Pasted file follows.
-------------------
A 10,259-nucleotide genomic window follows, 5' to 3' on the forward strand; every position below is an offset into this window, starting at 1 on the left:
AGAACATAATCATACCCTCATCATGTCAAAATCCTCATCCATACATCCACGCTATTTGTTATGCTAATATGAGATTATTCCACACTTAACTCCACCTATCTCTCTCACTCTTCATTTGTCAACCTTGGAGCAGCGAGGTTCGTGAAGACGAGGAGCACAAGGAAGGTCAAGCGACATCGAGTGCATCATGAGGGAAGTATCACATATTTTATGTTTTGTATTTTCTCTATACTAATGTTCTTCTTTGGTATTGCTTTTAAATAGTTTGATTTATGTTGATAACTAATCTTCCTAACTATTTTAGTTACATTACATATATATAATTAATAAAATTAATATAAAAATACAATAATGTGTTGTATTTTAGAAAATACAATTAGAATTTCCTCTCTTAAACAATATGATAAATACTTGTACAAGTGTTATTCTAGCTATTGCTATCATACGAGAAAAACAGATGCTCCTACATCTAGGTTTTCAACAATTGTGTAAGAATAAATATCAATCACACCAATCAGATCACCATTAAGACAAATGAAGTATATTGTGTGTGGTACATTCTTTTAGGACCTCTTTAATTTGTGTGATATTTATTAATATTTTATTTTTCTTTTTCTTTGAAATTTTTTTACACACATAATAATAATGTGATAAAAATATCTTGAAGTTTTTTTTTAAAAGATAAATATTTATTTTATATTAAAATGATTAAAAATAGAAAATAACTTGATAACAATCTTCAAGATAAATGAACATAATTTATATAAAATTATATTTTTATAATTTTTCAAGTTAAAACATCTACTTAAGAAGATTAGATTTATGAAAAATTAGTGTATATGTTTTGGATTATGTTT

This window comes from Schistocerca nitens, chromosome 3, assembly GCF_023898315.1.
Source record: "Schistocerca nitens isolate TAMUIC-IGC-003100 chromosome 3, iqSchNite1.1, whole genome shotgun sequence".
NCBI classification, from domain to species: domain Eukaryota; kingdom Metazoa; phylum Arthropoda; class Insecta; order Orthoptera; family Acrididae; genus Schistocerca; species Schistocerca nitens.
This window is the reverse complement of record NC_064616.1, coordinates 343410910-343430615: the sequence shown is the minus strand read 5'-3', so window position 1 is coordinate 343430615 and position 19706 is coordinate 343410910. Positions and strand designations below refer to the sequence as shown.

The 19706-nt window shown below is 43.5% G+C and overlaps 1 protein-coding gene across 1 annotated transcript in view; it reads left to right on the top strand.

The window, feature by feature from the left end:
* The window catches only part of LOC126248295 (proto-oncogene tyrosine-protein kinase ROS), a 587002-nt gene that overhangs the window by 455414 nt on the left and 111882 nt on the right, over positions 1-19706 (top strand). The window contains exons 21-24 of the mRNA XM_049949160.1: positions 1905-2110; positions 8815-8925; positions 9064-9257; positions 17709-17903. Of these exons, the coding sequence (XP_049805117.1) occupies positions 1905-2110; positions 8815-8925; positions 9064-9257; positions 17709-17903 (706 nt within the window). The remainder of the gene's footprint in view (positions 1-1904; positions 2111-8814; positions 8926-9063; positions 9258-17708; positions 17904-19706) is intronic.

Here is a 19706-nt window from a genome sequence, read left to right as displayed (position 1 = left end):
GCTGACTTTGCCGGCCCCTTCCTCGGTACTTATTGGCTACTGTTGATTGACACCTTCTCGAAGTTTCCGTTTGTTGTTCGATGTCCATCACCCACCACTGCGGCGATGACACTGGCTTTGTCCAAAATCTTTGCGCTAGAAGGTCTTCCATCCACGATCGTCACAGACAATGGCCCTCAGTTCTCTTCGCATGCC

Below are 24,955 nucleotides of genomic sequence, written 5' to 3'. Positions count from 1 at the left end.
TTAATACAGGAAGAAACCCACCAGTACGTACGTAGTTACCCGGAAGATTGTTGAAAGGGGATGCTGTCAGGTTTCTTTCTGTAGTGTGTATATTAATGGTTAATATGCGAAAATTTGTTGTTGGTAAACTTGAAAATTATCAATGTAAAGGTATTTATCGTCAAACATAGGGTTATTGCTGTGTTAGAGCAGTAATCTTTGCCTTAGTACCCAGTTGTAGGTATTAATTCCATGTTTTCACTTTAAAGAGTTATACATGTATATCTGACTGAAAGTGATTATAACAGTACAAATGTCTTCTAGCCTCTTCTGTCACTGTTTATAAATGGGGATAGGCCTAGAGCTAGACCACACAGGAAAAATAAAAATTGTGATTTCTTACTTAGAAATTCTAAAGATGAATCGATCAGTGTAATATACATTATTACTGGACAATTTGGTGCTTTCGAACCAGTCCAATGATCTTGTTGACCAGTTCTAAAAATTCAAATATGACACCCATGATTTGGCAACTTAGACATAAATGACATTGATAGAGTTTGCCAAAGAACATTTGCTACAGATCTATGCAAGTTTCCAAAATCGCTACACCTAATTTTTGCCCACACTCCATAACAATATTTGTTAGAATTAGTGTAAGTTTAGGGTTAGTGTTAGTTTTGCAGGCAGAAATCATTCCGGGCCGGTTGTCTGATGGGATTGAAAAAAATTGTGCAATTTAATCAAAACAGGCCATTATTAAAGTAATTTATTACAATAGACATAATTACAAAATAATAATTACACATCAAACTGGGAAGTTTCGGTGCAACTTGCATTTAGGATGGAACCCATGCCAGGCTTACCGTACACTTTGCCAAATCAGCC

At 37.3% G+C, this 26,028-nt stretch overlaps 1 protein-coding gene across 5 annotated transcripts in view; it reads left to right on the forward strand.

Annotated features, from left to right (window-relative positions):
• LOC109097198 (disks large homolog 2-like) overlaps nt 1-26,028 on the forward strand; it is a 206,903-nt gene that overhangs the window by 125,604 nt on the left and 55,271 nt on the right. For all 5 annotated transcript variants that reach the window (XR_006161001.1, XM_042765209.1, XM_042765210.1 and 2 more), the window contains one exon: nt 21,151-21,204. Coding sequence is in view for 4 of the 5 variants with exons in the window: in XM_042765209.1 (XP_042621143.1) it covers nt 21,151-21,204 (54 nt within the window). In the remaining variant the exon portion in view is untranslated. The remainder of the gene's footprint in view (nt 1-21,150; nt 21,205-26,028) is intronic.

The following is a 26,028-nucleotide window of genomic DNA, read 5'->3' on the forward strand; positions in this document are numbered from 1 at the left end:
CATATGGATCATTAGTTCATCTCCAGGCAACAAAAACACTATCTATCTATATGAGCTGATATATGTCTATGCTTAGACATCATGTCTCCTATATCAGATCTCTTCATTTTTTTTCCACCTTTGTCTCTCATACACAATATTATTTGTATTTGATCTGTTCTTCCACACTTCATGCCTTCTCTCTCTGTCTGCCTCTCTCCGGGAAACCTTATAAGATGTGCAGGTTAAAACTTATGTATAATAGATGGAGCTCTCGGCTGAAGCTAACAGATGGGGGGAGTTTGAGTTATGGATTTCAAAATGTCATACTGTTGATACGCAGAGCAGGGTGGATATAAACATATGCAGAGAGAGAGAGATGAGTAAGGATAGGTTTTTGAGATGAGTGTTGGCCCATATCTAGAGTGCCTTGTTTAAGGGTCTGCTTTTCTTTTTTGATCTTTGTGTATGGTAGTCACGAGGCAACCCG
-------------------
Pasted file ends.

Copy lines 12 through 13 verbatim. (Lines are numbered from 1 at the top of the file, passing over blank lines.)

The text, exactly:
Below are 24,955 nucleotides of genomic sequence, written 5' to 3'. Positions count from 1 at the left end.
TTAATACAGGAAGAAACCCACCAGTACGTACGTAGTTACCCGGAAGATTGTTGAAAGGGGATGCTGTCAGGTTTCTTTCTGTAGTGTGTATATTAATGGTTAATATGCGAAAATTTGTTGTTGGTAAACTTGAAAATTATCAATGTAAAGGTATTTATCGTCAAACATAGGGTTATTGCTGTGTTAGAGCAGTAATCTTTGCCTTAGTACCCAGTTGTAGGTATTAATTCCATGTTTTCACTTTAAAGAGTTATACATGTATATCTGACTGAAAGTGATTATAACAGTACAAATGTCTTCTAGCCTCTTCTGTCACTGTTTATAAATGGGGATAGGCCTAGAGCTAGACCACACAGGAAAAATAAAAATTGTGATTTCTTACTTAGAAATTCTAAAGATGAATCGATCAGTGTAATATACATTATTACTGGACAATTTGGTGCTTTCGAACCAGTCCAATGATCTTGTTGACCAGTTCTAAAAATTCAAATATGACACCCATGATTTGGCAACTTAGACATAAATGACATTGATAGAGTTTGCCAAAGAACATTTGCTACAGATCTATGCAAGTTTCCAAAATCGCTACACCTAATTTTTGCCCACACTCCATAACAATATTTGTTAGAATTAGTGTAAGTTTAGGGTTAGTGTTAGTTTTGCAGGCAGAAATCATTCCGGGCCGGTTGTCTGATGGGATTGAAAAAAATTGTGCAATTTAATCAAAACAGGCCATTATTAAAGTAATTTATTACAATAGACATAATTACAAAATAATAATTACACATCAAACTGGGAAGTTTCGGTGCAACTTGCATTTAGGATGGAACCCATGCCAGGCTTACCGTACACTTTGCCAAATCAGCC